Key posts1 of 5
The day in reviewBy Michaela WhitbournGood afternoon and thank you for reading our live coverage of the day’s events. If you are just joining us now, here’s what you need to know.
There has been no change to the interval between second doses of COVID-19 vaccines and booster shots, despite calls from NSW and Victoria for those doses to be made available more quickly. Australians aged 18 and up are eligible for a booster dose now if their second jab was at least five months ago. Prime Minister Scott Morrison said “ample” numbers of Australians were already eligible to receive a booster dose and had not had one yet, and making more people eligible now would not speed up the booster rollout. The Australian Medical Association had warned there were logistical issues with making more people eligible now for a booster shot.Prime Minister Scott Morrison at today’s press conference in Canberra.Credit:Alex Ellinghausen
Mr Morrison and Chief Medical Officer Paul Kelly have urged Australians to wear masks indoors in response to the highly transmissible Omicron variant of COVID-19. “Whether it’s mandated or not, that’s what you should be doing,” Mr Morrison said. “Wear a mask in an indoor setting. You don’t need to be forced to do it. Think of Christmas Day when you’re going to see elderly relatives. Wear a mask.” Masks are mandated in a range of jurisdictions, including in all public indoor settings in Tasmania and the ACT and in many indoor venues in Queensland. They are also mandated in shops in Victoria, among other settings. NSW’s rules are the most permissive and masks are not required in retail or hospitality settings but are required on public transport, in airports and on planes, and for unvaccinated indoor hospitality staff.Queensland Premier Annastacia Palaszczuk.Credit:Getty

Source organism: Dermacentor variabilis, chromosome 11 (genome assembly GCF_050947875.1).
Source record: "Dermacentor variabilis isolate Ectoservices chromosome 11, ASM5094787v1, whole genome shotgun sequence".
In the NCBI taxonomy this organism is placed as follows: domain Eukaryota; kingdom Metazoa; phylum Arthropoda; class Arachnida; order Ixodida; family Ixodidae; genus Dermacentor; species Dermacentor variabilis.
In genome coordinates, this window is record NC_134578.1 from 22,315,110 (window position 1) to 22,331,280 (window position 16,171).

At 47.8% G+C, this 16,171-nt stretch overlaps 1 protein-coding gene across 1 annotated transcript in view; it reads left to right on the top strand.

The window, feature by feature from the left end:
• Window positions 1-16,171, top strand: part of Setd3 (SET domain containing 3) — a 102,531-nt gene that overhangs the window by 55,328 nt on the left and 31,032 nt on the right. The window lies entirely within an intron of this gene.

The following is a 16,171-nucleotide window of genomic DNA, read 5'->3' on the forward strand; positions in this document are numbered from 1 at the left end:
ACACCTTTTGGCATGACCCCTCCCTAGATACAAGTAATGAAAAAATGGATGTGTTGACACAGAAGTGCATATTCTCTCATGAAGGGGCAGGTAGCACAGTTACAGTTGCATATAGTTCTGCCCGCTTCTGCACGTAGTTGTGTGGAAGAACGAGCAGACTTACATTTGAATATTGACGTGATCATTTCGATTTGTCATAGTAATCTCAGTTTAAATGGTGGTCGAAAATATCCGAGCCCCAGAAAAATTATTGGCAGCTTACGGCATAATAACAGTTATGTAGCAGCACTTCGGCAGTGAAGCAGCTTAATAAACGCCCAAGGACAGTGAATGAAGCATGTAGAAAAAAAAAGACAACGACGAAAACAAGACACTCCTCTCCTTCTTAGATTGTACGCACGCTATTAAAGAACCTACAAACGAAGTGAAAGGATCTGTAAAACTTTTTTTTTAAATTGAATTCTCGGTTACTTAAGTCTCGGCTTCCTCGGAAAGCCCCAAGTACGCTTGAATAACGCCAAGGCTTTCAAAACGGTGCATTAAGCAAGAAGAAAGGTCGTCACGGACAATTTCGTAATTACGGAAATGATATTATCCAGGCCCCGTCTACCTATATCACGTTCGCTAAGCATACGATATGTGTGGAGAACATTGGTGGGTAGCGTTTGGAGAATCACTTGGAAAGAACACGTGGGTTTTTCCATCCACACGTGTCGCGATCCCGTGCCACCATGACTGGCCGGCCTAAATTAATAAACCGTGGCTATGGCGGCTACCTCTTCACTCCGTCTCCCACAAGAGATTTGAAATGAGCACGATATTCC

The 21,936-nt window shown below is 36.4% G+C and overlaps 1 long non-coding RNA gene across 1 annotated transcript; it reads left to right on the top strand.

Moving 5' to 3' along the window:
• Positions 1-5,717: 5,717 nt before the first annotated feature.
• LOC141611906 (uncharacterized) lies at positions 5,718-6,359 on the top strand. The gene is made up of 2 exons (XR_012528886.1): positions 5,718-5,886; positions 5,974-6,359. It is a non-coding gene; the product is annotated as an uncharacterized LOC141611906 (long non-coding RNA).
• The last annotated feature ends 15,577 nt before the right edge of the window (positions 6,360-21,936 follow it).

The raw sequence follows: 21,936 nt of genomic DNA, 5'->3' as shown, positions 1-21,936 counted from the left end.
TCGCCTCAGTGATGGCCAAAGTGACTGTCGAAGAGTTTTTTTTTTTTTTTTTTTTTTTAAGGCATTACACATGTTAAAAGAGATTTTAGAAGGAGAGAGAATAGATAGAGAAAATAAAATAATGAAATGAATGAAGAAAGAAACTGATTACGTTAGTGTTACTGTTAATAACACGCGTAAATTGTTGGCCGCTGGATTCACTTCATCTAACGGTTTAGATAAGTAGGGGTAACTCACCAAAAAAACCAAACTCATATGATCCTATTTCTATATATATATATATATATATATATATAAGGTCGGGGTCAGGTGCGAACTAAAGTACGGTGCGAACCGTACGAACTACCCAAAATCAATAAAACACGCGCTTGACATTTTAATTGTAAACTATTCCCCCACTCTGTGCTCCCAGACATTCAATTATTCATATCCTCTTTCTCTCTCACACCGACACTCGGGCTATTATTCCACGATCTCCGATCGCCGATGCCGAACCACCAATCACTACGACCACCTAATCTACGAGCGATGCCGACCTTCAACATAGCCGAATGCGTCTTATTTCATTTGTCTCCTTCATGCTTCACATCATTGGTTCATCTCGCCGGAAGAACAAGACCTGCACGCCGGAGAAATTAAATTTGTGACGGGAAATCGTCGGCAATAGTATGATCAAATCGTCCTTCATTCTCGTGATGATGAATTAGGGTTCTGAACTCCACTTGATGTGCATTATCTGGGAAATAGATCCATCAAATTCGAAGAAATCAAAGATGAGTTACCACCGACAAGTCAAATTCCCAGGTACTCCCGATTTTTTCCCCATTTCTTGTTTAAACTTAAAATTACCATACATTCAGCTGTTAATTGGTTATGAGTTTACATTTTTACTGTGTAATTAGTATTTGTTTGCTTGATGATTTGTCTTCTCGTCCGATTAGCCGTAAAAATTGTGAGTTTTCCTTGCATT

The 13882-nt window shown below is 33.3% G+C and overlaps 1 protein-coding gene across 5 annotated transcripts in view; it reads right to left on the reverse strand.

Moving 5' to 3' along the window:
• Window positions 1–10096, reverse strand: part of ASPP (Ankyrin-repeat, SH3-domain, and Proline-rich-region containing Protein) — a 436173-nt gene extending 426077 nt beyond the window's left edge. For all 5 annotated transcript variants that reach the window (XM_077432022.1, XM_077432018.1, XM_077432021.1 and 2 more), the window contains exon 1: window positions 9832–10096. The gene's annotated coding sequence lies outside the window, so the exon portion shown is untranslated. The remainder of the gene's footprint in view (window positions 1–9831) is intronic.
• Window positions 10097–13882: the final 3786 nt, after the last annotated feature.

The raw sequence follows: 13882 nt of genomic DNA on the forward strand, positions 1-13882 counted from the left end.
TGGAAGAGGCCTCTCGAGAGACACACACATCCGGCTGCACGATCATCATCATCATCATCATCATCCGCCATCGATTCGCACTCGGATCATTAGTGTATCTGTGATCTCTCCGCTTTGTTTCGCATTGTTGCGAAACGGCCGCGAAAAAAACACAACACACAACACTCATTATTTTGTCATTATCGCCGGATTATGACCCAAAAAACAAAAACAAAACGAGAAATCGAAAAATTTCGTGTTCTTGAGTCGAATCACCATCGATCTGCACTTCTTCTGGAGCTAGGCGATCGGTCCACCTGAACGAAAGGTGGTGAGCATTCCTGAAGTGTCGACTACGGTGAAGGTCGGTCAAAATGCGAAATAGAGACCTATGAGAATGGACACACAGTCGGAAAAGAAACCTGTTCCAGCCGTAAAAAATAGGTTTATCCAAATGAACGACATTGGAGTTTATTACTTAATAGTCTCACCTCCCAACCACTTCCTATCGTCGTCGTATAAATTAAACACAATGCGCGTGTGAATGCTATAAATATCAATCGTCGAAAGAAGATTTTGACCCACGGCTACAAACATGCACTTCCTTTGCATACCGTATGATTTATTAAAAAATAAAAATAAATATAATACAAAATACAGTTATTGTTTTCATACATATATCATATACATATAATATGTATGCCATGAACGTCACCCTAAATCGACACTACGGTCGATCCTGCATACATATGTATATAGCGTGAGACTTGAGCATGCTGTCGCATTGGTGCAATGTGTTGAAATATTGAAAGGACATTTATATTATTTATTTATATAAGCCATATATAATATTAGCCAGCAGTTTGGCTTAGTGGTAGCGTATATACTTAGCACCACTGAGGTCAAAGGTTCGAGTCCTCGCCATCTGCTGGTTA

Queensland Premier Annastacia Palaszczuk announced today that mask mandates will be extended to more indoor settings as the sunshine state recorded a further 186 cases of COVID-19. As of 5am tomorrow, masks will be required to be worn in theatres and cinemas and by hospitality staff. “In Queensland we already have masks that are mandatory in supermarkets and shops, on public transport and ride-shares,” Ms Palaszczuk said.
COVID testing queues at the Golf Course on Dendy Road, Brighton, in Victoria.Credit:Simon Schluter